By Natural Solutions
Why most deodorants stink—and six alternatives that work. Of all our daily grooming habits, swiping a deodorant stick or squirting antiperspirant under our arms may be the one we dare not neglect. Hot yoga classes and subway etiquette practically demand it. But when it comes to choosing a BO buster, we should care just as much about how it affects us as it does others—and that means avoiding the harmful ingredients many deodorants contain.
Why? Unlike soaps or shampoos, “these cosmetics are not rinsed off,” says Philippa Darbre, breast cancer researcher at the University of Reading in England. “The entire application is left on the skin each time, allowing for the accumulation of chemicals in the underarm and upper breast area.”
The sensitive skin in these areas eventually absorbs this chemical overload—some of which is toxic—into the underlying tissue, where it can wreak havoc in the body.
Beware of these primary offenders:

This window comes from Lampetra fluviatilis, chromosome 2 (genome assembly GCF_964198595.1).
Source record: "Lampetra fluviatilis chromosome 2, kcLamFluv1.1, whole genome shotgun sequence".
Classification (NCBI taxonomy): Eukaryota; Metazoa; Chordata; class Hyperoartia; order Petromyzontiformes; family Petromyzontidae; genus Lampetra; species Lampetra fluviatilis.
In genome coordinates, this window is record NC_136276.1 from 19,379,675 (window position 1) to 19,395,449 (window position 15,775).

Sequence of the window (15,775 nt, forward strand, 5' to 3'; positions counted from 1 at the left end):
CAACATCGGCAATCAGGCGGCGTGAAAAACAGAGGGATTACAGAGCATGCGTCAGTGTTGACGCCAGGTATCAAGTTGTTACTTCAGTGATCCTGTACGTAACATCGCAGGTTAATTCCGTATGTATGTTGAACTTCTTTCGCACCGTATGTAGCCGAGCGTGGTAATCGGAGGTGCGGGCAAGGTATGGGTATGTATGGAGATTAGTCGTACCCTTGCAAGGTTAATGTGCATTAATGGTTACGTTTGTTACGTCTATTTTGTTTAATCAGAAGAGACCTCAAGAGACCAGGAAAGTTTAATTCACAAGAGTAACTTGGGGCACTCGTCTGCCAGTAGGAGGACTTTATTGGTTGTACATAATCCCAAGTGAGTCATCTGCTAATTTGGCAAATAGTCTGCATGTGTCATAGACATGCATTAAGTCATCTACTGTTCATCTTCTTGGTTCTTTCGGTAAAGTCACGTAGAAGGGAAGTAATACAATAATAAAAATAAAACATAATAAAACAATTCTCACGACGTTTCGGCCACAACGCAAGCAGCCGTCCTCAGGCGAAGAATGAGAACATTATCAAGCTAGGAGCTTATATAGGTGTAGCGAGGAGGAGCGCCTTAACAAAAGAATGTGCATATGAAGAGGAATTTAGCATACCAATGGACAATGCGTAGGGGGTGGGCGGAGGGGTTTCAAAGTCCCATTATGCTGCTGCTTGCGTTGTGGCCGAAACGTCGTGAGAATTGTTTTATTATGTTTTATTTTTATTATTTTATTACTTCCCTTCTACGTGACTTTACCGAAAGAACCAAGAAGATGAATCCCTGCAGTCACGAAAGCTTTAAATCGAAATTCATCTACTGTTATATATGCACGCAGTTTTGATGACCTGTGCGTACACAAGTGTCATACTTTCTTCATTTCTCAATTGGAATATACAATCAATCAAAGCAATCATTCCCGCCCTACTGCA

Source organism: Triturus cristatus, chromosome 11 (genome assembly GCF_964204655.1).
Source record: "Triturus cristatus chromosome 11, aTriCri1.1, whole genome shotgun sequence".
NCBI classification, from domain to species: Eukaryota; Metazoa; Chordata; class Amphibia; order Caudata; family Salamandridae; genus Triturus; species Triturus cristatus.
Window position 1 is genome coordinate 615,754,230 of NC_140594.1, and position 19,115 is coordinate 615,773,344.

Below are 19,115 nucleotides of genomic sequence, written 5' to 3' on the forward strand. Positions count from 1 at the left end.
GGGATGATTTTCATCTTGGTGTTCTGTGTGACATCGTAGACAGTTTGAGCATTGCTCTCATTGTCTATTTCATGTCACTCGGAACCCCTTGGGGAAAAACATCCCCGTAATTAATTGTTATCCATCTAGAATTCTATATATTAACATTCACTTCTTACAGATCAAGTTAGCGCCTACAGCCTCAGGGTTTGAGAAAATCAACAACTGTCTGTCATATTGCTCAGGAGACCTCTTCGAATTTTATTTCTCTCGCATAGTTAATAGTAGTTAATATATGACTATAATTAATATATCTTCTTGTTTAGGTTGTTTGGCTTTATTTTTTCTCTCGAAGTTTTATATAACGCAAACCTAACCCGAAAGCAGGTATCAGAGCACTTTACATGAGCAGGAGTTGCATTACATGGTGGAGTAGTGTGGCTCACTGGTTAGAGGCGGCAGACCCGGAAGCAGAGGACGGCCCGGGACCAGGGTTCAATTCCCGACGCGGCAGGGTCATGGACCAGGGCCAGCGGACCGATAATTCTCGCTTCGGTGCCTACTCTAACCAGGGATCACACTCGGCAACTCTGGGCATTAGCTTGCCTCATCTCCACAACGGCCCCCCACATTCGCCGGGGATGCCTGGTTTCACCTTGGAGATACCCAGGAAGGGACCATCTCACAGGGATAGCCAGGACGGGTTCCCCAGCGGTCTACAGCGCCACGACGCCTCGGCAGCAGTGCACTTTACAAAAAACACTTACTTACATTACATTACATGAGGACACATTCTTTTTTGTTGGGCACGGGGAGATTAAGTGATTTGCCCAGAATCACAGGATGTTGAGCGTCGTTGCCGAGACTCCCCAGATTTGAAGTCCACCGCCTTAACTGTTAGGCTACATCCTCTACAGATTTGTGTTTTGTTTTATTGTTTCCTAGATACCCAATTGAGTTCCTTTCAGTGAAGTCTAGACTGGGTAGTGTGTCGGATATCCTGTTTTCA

Found only in antiperspirants, aluminum zirconium and aluminum chlorohydrate work by blocking pores that release sweat. Aluminum, like other heavy metals, may interfere with the ability of estrogen receptors to correctly process the hormone.
Because this ingredient functions as a penetration enhancer, it can be more harmful when paired with other chemical additives. The ingredient—even in concentrations as low as 2 percent—provokes skin irritation in some people, yet manufacturers can create a product with 50 percent propylene glycol content. Believe it or not, you’re likely to find this in many “natural” deodorants.
Used as an antibacterial agent and preservative, triclosan reacts with tap water to create chloroform gas, a potential carcinogen. Triclosan also exhibits endocrine-disrupting properties in marine animals—which should concern everyone because it also has shown up in human breast milk and blood.
Usually listed with a number (like steareth-15), these additives come from a cheap process that makes harsh ingredients more mild. The process (known as ethoxylation) produces carcinogenic 1,4-dioxanes during manufacturing.
Next: Safer Alternatives